Jesus Creed

Jesus Creed

The Year in Blogging: Lessons

1. To ape some old words, one can either write a blog or read a blog, but one can’t normally be good at both. Personally speaking, I’ve not done as well at the latter as Kris has and I’ve not done as well as I would have liked.
2. I remain grateful for a little lesson I learned from Steve McCoy when reviewing books: Ask good questions and don’t answer them yourself. Blessing all over Steve! And I remain grateful to Bob Smietana for suggesting, some 20 months ago, that I might just be cut out for blogging. Happy New Year Bob!
3. The biggest challenge in blogging is consistency — your readers prefer to know that something will appear regularly.
4. A major challenge for Christian bloggers in 2007: Learning how to converse without resorting to ridicule, labelling, and threats. No one does this well all the time, but (unless you are talking to a friend who knows you well enough to take your strong pushbacks) the most conversational method of responding to something you really take offense at is to ask a reasonable question — and not a sarcastic one and not one designed to lead the person to a point where you can pounce on them. A good question can reduce tension dramatically. It also shows respect to the other person. I’m appalled at the watch blogs — not always at the logic but instead at the acidic tone and delight in damnation.
5. The second biggest challenge is variety — and I’ve struggled with that myself. At one time about four books were squelching any new topics coming to the surface. Kris and my kids remind me when the blog is getting boring and predictable.
6. The third biggest challenge: it’s got to be fun and easy. If you find yourself racking your brain to know what to write about, don’t write anything. Find a rhythm that is keeps your boat on smooth water. My biggest problems come around vacations or big events when I try to get ahead with my Bible reflection and still try to keep up with topics and books. (Like this week.)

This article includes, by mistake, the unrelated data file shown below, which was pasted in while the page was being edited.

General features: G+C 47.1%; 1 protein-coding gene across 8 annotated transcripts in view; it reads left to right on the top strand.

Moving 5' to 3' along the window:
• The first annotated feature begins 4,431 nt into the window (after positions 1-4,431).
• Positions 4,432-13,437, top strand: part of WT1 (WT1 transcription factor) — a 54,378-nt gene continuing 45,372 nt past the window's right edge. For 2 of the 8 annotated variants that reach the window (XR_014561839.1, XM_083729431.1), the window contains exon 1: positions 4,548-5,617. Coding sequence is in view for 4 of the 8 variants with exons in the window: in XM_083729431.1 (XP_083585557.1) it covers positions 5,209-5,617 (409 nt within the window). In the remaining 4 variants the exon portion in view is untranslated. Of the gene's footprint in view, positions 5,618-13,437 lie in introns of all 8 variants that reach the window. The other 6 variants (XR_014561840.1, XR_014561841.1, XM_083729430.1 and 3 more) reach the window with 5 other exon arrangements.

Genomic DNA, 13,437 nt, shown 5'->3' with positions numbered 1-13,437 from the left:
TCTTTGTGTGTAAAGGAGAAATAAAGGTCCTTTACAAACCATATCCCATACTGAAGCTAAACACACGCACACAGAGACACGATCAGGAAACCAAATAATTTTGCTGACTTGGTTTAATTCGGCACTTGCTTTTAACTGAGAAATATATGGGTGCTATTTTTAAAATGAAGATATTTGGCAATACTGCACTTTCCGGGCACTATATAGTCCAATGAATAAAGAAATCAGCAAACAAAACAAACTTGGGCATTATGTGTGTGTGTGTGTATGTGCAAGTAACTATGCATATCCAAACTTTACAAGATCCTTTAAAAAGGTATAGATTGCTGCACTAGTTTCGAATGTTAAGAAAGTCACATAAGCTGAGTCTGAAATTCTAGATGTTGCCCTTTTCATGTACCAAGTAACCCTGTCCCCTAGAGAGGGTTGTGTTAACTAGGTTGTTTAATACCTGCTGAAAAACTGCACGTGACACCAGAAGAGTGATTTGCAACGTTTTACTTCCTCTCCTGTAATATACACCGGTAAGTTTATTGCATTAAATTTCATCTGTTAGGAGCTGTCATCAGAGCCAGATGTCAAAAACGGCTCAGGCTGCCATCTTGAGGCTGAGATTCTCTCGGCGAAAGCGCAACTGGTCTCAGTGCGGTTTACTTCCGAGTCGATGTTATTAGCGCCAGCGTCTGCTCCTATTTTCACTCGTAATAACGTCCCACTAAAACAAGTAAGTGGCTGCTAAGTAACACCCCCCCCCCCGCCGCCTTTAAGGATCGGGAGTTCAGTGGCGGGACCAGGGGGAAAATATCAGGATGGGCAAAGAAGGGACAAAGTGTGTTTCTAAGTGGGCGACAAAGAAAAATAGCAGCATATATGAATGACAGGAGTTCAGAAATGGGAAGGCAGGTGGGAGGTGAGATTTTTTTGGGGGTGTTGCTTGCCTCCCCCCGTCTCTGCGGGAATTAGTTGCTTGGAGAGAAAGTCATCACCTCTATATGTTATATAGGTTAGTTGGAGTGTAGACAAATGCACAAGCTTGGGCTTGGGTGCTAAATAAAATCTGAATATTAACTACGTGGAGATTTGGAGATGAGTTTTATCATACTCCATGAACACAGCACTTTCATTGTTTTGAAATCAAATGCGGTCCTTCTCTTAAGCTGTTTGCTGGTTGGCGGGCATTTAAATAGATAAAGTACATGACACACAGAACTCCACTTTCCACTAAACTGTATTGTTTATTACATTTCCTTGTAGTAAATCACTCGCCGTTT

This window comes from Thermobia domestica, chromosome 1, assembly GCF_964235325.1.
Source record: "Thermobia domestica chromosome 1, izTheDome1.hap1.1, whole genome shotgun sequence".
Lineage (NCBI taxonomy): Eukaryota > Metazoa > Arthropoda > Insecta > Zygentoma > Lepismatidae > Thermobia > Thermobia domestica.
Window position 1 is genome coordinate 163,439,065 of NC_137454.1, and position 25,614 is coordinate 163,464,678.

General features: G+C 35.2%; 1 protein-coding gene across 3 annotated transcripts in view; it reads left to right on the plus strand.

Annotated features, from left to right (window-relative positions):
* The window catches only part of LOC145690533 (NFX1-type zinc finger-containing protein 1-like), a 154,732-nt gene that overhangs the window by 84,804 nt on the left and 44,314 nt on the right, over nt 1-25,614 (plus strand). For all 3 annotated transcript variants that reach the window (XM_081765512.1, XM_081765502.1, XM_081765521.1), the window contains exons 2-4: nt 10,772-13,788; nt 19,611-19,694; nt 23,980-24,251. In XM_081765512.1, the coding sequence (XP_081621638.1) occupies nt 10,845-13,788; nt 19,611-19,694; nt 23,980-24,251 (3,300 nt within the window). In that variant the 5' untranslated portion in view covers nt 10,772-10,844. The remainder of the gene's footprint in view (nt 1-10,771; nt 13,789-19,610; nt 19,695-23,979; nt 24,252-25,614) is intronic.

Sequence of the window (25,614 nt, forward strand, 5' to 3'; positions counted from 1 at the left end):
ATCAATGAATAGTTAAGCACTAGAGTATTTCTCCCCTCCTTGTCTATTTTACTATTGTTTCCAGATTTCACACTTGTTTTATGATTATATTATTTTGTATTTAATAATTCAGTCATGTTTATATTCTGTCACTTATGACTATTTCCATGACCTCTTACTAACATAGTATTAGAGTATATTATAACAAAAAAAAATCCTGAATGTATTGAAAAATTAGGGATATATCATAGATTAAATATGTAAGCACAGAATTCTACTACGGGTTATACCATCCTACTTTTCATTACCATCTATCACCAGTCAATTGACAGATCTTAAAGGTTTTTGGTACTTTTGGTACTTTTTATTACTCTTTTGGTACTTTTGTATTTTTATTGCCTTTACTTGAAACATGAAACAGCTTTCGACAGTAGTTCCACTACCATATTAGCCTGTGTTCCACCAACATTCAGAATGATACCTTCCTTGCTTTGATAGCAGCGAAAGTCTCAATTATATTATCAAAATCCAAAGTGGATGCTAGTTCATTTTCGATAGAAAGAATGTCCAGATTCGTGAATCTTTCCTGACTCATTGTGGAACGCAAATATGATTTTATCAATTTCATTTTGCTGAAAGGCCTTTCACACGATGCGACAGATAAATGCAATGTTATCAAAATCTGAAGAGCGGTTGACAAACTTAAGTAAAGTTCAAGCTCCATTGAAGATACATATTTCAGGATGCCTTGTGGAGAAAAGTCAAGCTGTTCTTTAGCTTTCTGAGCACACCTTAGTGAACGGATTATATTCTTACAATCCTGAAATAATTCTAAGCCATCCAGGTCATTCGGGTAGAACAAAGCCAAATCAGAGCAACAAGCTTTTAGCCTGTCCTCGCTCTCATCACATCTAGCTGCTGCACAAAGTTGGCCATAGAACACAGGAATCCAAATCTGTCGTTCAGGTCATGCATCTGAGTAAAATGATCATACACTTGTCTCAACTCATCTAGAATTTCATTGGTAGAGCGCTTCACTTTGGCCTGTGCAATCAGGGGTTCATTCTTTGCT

7. Kris and I are amazed at times at the number who speak to us about this blog, and wherever we go we meet readers — I can’t tell you the joy this brings both of us.
8. is someting other than I ever expected; it has become a ministry. I wish I could tell you the number of letters we get and the pastoral counselling we are asked at times to provide and the kind notes we are sent (and even a few Christmas presents).
9. I do not get paid for anything on this blog; I do get some free books for review but I make no promises unless I already know I’ll like the book. I’ve thought of advertising — but it seems like a hassle — and I have seriously considered an annual subscription for additional items — like podcasting and longer writings.

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Ted Gossard

posted January 2, 2007 at 6:04 am

Scot, Yes. I’ve learned, as of fairly recently, to be more relaxed in blogging, and get across something that is from my heart and experience or thinking. I’m confident it is a good exercise for me. And hopefully I’ll get back to being a better reader of others’ blogs again, which I think is happening. But it is so hard to put everything together, as you point out here. I could provide alot of variety, but I have too much to do. And besides, the kind of comedic relief I am into, may not fit the bill for alot of people. (I would like to get a digital camera).
Well, I was sharing about myself and own experience in this. But your blog is THE BLOG. Though there are other great blogs I love to go to as well. I kind of take my cues from you. Even in color. (woops, I’m drifting back to myself; I’m out of here)

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Ted Gossard

posted January 2, 2007 at 6:04 am

Oh, and by the way….Thanks for this great blog. We learn so much from you. And from many of the comments from others, as well.

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James Petticrew

posted January 2, 2007 at 6:31 am

Scot I am church planter which is sometimes a lonely experience, I can’t tell you how much your blog has helped keep me informed, challenged and inspired. I think you should launch the extra features, you put a lot of work into this and I think you deserve to be compensated by those of us who gain so much through your thinking.

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Duane Young

posted January 2, 2007 at 7:17 am

#4–I concur regarding asking good questions. Jesus, like any good lawyer, asked great questions and used questions in conversation wisely.
I, too, am deeply grateful and have been greatly blessed by this blog. Thank you for your dedication, hard work and excellence. I look forward to another year of early morning stimulation and reverent pondering. I especially appreciate your constant call to civility and decency.

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Ivy Gauvin

posted January 2, 2007 at 7:25 am